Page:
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Gym Session Triathlon

Here are my top 5 gym exercises I do every week to make sure I stay injury free and have a well maintained working body ready for hard session.

1:

Barbell Hip Thrust

Great exercise for your gluts and Hamstrings. Which are really important in triathlon for running and also running off the bike when tired. When running your Gluts work to stabiles your hips and legs when under impact. Making sure your Gluts are strong and conditioned means your gluts will activate when running helping you run faster and more economical so you are using less energy.

Instructions: Begin seated on the ground with a bench directly behind you. Have a loaded barbell over your legs. Roll the bar so that it is directly above your hips, and lean back against the bench so that your shoulder blades are near the top of it. Begin the movement by driving through your feet (heels to activate glutes), extending your hips vertically through the bar. Your weight should be supported by your shoulder blades and your feet. Extend as far as possible, and then reverse the motion to return to the starting position.

Do 3 sets of 8-13 reps. Increase weight slowly.


2:

Lat pull downs:

The lat pulldown is a basic upper body strength exercise that targets the upper back. The exercise also improves stability in the lower back and core. This exercises helps with your swimming making sure you engage your lats when swimming. Although other arm and back muscles are used in frountcrawl, the latissimus dorsi is the main muscle working for your momentum through the water. This exercise can help you become faster and stronger in the water.

Instructions: Sit at a lat pulldown station and grab the bar with an overhand wide grip that’s just beyond shoulder width. Pull Shoulders down , bar to chest then back up slowly.

Do 3 sets 8-13 reps. Increase reps or weight slowly.


3:

Hamstring curls:

Hamstrings are important for triathletes when running and cycling. For cycling when Knee flexion occurs a lot when riding every time your feet lift up from the bottom of a revolution, and a degree of hip extension is also involved, especially when you’re riding out of the saddle and climbing hills. When running it will make you more efficient at bring your heel towards your bum during the recovery cycle.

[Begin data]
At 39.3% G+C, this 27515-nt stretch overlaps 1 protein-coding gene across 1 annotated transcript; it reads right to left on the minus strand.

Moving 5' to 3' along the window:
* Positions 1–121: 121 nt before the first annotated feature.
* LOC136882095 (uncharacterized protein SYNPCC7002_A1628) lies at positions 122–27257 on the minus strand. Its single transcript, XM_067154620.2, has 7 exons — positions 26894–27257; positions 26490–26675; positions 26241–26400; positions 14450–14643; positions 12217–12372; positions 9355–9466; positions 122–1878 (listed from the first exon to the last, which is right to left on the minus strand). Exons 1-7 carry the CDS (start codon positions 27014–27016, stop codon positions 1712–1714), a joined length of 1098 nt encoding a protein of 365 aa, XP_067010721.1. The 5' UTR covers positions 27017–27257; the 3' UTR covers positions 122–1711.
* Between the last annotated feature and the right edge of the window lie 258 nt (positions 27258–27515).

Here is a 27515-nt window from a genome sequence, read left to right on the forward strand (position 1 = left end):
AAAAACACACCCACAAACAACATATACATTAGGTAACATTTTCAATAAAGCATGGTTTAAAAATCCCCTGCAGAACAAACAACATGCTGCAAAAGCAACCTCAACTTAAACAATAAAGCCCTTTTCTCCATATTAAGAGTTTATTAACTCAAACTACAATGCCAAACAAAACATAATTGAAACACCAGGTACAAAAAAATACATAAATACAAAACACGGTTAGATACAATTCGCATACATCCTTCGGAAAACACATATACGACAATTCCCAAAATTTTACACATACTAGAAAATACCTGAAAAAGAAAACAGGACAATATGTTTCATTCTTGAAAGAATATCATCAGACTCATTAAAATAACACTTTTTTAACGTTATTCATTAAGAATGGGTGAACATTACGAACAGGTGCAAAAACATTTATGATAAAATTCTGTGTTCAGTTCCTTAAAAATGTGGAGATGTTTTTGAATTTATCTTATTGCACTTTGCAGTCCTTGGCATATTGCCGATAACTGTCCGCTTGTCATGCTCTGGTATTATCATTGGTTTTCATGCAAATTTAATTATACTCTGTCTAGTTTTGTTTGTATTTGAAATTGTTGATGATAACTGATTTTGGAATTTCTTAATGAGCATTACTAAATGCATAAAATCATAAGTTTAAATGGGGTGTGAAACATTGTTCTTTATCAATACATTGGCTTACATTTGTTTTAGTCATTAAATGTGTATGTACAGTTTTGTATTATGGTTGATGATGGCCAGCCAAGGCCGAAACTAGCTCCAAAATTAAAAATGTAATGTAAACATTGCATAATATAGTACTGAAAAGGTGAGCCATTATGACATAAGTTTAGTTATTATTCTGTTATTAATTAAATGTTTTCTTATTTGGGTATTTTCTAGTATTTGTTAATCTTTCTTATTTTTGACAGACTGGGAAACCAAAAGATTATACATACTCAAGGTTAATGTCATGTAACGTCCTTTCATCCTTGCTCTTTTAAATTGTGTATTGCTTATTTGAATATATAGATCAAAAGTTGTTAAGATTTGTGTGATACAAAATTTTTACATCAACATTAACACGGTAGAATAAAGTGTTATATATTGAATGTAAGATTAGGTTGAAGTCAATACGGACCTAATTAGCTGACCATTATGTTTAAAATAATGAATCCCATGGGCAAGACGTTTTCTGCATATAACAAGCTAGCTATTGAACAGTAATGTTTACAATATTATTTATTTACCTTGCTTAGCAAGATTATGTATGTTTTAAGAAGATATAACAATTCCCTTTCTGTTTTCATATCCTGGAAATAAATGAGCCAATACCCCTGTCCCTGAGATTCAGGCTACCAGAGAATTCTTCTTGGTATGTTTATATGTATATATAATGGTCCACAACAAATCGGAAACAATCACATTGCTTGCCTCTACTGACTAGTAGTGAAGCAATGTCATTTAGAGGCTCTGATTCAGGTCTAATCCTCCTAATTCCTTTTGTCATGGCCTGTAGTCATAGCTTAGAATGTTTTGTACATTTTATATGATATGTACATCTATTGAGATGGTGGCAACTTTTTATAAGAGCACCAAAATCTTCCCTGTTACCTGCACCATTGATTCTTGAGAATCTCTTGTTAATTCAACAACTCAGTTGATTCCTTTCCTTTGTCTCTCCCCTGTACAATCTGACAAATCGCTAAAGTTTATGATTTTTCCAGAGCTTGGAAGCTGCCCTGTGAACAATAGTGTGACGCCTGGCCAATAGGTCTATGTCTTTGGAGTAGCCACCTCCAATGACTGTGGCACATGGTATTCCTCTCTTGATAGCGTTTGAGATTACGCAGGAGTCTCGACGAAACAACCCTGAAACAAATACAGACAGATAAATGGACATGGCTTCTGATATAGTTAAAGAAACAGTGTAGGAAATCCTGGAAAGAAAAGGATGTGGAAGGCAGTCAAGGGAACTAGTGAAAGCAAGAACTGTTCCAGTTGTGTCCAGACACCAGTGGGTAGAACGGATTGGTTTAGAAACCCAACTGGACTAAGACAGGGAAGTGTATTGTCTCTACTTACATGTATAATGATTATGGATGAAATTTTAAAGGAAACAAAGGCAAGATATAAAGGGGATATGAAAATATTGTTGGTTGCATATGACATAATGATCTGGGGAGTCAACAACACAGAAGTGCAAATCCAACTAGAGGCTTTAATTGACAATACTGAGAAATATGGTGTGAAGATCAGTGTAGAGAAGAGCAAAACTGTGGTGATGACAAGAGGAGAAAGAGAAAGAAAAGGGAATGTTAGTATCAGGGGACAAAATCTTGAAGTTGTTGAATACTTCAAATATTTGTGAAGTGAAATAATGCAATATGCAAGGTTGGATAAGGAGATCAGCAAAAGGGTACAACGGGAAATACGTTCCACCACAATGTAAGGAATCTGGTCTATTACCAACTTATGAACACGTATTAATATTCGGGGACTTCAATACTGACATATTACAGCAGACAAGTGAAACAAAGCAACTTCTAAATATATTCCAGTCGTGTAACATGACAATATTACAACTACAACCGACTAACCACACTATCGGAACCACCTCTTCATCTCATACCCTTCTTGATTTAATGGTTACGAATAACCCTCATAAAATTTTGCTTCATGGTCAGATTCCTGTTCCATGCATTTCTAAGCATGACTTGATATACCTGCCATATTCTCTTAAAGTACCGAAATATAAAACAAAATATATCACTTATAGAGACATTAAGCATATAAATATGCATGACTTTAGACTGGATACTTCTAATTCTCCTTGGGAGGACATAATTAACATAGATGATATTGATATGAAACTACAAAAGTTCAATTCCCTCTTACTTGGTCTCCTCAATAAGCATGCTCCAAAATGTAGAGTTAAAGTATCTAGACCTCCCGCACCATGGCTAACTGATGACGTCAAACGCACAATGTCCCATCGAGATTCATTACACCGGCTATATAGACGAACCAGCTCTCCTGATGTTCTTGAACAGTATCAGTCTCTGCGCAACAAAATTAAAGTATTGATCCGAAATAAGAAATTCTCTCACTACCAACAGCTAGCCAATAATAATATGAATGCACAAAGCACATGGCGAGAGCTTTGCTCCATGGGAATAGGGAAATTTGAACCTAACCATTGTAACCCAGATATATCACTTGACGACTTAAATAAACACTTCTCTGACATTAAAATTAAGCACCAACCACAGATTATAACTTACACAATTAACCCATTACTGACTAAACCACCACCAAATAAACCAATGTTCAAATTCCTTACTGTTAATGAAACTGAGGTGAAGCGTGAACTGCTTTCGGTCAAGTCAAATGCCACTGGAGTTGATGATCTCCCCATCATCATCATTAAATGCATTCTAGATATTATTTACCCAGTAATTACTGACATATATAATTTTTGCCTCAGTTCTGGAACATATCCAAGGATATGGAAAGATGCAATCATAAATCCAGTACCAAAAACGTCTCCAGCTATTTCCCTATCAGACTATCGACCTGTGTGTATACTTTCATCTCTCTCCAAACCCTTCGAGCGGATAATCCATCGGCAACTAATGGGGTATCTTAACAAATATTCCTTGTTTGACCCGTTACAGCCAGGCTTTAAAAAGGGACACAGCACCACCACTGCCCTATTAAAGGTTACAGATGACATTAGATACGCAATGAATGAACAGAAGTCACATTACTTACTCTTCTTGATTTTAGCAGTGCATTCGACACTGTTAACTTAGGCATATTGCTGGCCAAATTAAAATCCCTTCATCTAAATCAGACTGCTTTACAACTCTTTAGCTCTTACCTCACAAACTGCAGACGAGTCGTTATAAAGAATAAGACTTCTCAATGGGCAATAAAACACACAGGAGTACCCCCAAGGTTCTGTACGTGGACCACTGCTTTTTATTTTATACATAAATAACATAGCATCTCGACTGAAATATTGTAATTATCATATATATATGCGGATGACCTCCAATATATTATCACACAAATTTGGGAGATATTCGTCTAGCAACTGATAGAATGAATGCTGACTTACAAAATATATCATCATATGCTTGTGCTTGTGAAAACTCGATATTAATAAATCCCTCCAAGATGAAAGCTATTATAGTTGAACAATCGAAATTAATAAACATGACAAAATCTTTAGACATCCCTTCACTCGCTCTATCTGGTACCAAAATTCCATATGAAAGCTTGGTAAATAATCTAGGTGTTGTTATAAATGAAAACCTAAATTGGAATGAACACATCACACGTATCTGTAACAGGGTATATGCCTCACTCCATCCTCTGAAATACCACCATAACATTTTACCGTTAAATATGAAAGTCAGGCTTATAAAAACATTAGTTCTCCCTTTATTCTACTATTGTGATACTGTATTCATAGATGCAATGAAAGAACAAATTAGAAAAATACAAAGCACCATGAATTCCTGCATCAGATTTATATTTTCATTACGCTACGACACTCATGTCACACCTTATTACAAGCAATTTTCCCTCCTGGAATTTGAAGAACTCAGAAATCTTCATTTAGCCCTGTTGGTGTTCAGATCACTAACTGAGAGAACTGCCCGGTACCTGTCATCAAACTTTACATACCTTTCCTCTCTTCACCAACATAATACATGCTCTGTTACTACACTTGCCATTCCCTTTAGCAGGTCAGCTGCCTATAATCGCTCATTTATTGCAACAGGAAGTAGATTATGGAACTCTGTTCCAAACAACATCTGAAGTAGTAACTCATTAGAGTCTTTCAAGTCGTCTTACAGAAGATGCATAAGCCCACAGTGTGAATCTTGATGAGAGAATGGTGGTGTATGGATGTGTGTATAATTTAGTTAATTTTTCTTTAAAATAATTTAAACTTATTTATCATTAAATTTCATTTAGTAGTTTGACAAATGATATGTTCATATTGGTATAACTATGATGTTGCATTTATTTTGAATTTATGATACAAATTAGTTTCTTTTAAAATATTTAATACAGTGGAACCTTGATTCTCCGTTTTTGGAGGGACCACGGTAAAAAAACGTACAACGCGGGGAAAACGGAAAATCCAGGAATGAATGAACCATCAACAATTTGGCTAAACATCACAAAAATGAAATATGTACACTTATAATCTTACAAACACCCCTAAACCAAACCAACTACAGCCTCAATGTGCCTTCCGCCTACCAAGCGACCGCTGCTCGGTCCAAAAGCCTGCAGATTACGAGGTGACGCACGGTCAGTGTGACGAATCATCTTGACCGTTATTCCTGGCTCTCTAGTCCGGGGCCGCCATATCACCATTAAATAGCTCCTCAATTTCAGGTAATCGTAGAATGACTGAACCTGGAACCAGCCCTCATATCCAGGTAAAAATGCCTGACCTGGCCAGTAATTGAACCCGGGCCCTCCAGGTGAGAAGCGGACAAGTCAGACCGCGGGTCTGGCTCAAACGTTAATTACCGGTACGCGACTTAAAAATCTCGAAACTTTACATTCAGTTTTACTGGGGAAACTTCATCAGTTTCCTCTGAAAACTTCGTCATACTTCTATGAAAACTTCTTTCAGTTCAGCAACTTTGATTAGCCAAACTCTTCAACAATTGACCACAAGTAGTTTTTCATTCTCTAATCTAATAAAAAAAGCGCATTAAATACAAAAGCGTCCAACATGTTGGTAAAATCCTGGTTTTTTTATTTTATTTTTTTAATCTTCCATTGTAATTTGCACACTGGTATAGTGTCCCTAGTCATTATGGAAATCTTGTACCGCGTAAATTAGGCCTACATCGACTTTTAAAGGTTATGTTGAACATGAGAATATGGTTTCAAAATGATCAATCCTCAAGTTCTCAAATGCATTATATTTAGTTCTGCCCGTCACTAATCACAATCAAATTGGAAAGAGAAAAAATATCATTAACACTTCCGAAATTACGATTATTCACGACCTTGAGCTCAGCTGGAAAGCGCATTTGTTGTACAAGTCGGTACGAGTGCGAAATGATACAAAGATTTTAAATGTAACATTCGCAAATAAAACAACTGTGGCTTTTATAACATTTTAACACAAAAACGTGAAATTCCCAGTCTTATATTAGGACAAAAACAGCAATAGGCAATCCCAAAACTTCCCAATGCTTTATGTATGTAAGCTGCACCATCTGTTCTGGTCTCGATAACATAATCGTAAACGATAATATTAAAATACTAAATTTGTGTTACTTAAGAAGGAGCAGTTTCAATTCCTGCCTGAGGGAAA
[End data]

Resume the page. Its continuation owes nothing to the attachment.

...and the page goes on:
Instructions: Begin with a light weight and stand facing the machine. Position one leg for the lift by hooking it under the weight pad. Make sure the pads are in a comfortable position around your ankle in order to involve the heel in the movement. Don’t position the pads too high on the calf. Grab hold of the support handles. Flex your knee and lift the pad upwards as far as you can towards your bum (Gluts) as you exhale. Lower the leg to the starting position and repeat.

3 sets: 10-12 reps start with a easy weight increase slowly.


4:

Calf raises

Calf raises should be part of every Triathletes gym program. You benefit from calf as it is strengthening your lower leg muscles to improve your running speed and reduce your risk for injuries.

Instructions: Place the ball of the foot on a sturdy and stable board of the ground while your heels extend off. This will be your starting position. With the toes pointing either straight to hit all parts equally raise the heels off the floor as you exhale by contracting the calves. Hold the top contraction for a second. As you inhale, go back to the starting position by slowly lowering the heels.

3 sets of 15 to 30reps depending on weight, higher the weight lower reps.


5:

Sit ups

Core may arguably be the most important muscle group to strengthen in triathlon. Swimming requires a stable trunk and streamlined position for the most efficient technique. Triathlete with a weak core are susceptible to a poor pelvic position on the saddle of your bike, which results in side-to-side movement. This is bad form and is usually due, in part, to poor core strength. When Running your foot hits the ground, a shockwave of force is sent up through your trunk and torso. For the triathlete, especially at this stage in the race, having a conditioned core will hold your torso and trunk upright and aligned for the best form. When our core is weak or tired, we tend to wobble in our hips and upper body and this deflects energy that should be geared back towards our legs.

Instructions: Lie down on your back. Bend your legs and place feet firmly on the ground to stabilize your lower body. Cross your hands to opposite shoulders or place them behind your ears, without pulling on your neck. Curl your upper body all the way up toward your knees. All done slowly.

3 sets: 20-30 reps.


Hope this helps,

Megan McDonald

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